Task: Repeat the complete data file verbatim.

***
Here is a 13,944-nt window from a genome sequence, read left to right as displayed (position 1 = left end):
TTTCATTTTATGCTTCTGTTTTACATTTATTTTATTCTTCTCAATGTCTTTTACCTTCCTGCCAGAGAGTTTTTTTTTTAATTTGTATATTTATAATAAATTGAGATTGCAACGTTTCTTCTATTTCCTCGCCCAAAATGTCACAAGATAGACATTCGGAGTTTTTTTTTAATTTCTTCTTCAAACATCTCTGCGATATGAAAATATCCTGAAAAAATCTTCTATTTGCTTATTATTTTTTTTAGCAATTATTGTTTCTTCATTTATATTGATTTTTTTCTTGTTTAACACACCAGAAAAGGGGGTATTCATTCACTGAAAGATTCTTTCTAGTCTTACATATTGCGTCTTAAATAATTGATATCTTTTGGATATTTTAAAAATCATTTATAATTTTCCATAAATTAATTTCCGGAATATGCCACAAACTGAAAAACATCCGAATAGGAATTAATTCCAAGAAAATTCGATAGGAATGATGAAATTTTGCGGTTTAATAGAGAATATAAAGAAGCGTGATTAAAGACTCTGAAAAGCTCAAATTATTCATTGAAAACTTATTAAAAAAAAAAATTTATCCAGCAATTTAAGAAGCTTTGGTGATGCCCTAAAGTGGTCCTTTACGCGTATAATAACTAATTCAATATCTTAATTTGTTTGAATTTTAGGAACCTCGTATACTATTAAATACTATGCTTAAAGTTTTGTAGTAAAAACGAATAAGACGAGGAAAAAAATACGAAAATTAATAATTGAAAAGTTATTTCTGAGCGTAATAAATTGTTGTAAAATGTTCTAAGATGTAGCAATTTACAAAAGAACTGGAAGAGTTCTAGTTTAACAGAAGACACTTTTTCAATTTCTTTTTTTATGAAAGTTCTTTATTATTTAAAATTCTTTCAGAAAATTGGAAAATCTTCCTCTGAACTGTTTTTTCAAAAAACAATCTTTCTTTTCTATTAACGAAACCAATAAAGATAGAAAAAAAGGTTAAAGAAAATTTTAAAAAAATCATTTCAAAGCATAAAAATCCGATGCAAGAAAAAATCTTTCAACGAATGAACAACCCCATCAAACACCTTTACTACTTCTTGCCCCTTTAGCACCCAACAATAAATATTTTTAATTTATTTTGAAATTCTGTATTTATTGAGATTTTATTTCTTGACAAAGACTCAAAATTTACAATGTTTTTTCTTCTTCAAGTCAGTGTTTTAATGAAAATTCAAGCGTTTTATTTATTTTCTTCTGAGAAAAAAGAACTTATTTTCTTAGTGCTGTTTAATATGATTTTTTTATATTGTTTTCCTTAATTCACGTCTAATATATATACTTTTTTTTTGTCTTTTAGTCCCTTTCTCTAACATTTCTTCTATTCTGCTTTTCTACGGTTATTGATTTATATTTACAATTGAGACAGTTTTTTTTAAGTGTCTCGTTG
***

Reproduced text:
Here is a 13,944-nt window from a genome sequence, read left to right as displayed (position 1 = left end):
TTTCATTTTATGCTTCTGTTTTACATTTATTTTATTCTTCTCAATGTCTTTTACCTTCCTGCCAGAGAGTTTTTTTTTTAATTTGTATATTTATAATAAATTGAGATTGCAACGTTTCTTCTATTTCCTCGCCCAAAATGTCACAAGATAGACATTCGGAGTTTTTTTTTAATTTCTTCTTCAAACATCTCTGCGATATGAAAATATCCTGAAAAAATCTTCTATTTGCTTATTATTTTTTTTAGCAATTATTGTTTCTTCATTTATATTGATTTTTTTCTTGTTTAACACACCAGAAAAGGGGGTATTCATTCACTGAAAGATTCTTTCTAGTCTTACATATTGCGTCTTAAATAATTGATATCTTTTGGATATTTTAAAAATCATTTATAATTTTCCATAAATTAATTTCCGGAATATGCCACAAACTGAAAAACATCCGAATAGGAATTAATTCCAAGAAAATTCGATAGGAATGATGAAATTTTGCGGTTTAATAGAGAATATAAAGAAGCGTGATTAAAGACTCTGAAAAGCTCAAATTATTCATTGAAAACTTATTAAAAAAAAAAATTTATCCAGCAATTTAAGAAGCTTTGGTGATGCCCTAAAGTGGTCCTTTACGCGTATAATAACTAATTCAATATCTTAATTTGTTTGAATTTTAGGAACCTCGTATACTATTAAATACTATGCTTAAAGTTTTGTAGTAAAAACGAATAAGACGAGGAAAAAAATACGAAAATTAATAATTGAAAAGTTATTTCTGAGCGTAATAAATTGTTGTAAAATGTTCTAAGATGTAGCAATTTACAAAAGAACTGGAAGAGTTCTAGTTTAACAGAAGACACTTTTTCAATTTCTTTTTTTATGAAAGTTCTTTATTATTTAAAATTCTTTCAGAAAATTGGAAAATCTTCCTCTGAACTGTTTTTTCAAAAAACAATCTTTCTTTTCTATTAACGAAACCAATAAAGATAGAAAAAAAGGTTAAAGAAAATTTTAAAAAAATCATTTCAAAGCATAAAAATCCGATGCAAGAAAAAATCTTTCAACGAATGAACAACCCCATCAAACACCTTTACTACTTCTTGCCCCTTTAGCACCCAACAATAAATATTTTTAATTTATTTTGAAATTCTGTATTTATTGAGATTTTATTTCTTGACAAAGACTCAAAATTTACAATGTTTTTTCTTCTTCAAGTCAGTGTTTTAATGAAAATTCAAGCGTTTTATTTATTTTCTTCTGAGAAAAAAGAACTTATTTTCTTAGTGCTGTTTAATATGATTTTTTTATATTGTTTTCCTTAATTCACGTCTAATATATATACTTTTTTTTTGTCTTTTAGTCCCTTTCTCTAACATTTCTTCTATTCTGCTTTTCTACGGTTATTGATTTATATTTACAATTGAGACAGTTTTTTTTAAGTGTCTCGTTG